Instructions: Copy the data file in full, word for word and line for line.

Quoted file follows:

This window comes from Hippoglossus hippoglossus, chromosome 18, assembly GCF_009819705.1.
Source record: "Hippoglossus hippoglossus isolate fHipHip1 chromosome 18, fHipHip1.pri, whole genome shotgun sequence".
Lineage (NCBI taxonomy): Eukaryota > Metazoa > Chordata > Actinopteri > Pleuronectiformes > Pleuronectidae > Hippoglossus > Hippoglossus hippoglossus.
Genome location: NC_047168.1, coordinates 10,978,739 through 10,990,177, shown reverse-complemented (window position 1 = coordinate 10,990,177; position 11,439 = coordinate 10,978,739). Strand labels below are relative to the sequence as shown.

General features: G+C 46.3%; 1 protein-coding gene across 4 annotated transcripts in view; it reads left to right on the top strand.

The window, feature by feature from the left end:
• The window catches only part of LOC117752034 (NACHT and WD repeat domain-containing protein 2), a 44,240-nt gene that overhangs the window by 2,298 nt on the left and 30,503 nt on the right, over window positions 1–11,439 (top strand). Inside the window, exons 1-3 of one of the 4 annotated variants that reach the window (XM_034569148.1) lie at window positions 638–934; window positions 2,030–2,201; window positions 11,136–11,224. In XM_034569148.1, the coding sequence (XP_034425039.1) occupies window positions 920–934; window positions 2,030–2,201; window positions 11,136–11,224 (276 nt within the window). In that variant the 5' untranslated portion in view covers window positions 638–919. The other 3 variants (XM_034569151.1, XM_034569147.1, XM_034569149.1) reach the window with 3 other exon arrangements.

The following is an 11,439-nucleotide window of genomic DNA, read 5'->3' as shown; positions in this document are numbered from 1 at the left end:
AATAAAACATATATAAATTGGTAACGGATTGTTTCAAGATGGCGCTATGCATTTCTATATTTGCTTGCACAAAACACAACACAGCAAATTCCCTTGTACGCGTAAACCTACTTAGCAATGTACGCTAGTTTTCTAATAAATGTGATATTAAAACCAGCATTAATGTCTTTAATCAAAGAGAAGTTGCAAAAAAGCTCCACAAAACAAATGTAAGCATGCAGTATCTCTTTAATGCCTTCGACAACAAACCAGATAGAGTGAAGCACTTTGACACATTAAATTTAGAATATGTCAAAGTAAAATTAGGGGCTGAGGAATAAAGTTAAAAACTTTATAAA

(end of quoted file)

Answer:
This window comes from Hippoglossus hippoglossus, chromosome 18, assembly GCF_009819705.1.
Source record: "Hippoglossus hippoglossus isolate fHipHip1 chromosome 18, fHipHip1.pri, whole genome shotgun sequence".
Lineage (NCBI taxonomy): Eukaryota > Metazoa > Chordata > Actinopteri > Pleuronectiformes > Pleuronectidae > Hippoglossus > Hippoglossus hippoglossus.
Genome location: NC_047168.1, coordinates 10,978,739 through 10,990,177, shown reverse-complemented (window position 1 = coordinate 10,990,177; position 11,439 = coordinate 10,978,739). Strand labels below are relative to the sequence as shown.

General features: G+C 46.3%; 1 protein-coding gene across 4 annotated transcripts in view; it reads left to right on the top strand.

The window, feature by feature from the left end:
• The window catches only part of LOC117752034 (NACHT and WD repeat domain-containing protein 2), a 44,240-nt gene that overhangs the window by 2,298 nt on the left and 30,503 nt on the right, over window positions 1–11,439 (top strand). Inside the window, exons 1-3 of one of the 4 annotated variants that reach the window (XM_034569148.1) lie at window positions 638–934; window positions 2,030–2,201; window positions 11,136–11,224. In XM_034569148.1, the coding sequence (XP_034425039.1) occupies window positions 920–934; window positions 2,030–2,201; window positions 11,136–11,224 (276 nt within the window). In that variant the 5' untranslated portion in view covers window positions 638–919. The other 3 variants (XM_034569151.1, XM_034569147.1, XM_034569149.1) reach the window with 3 other exon arrangements.

The following is an 11,439-nucleotide window of genomic DNA, read 5'->3' as shown; positions in this document are numbered from 1 at the left end:
AATAAAACATATATAAATTGGTAACGGATTGTTTCAAGATGGCGCTATGCATTTCTATATTTGCTTGCACAAAACACAACACAGCAAATTCCCTTGTACGCGTAAACCTACTTAGCAATGTACGCTAGTTTTCTAATAAATGTGATATTAAAACCAGCATTAATGTCTTTAATCAAAGAGAAGTTGCAAAAAAGCTCCACAAAACAAATGTAAGCATGCAGTATCTCTTTAATGCCTTCGACAACAAACCAGATAGAGTGAAGCACTTTGACACATTAAATTTAGAATATGTCAAAGTAAAATTAGGGGCTGAGGAATAAAGTTAAAAACTTTATAAA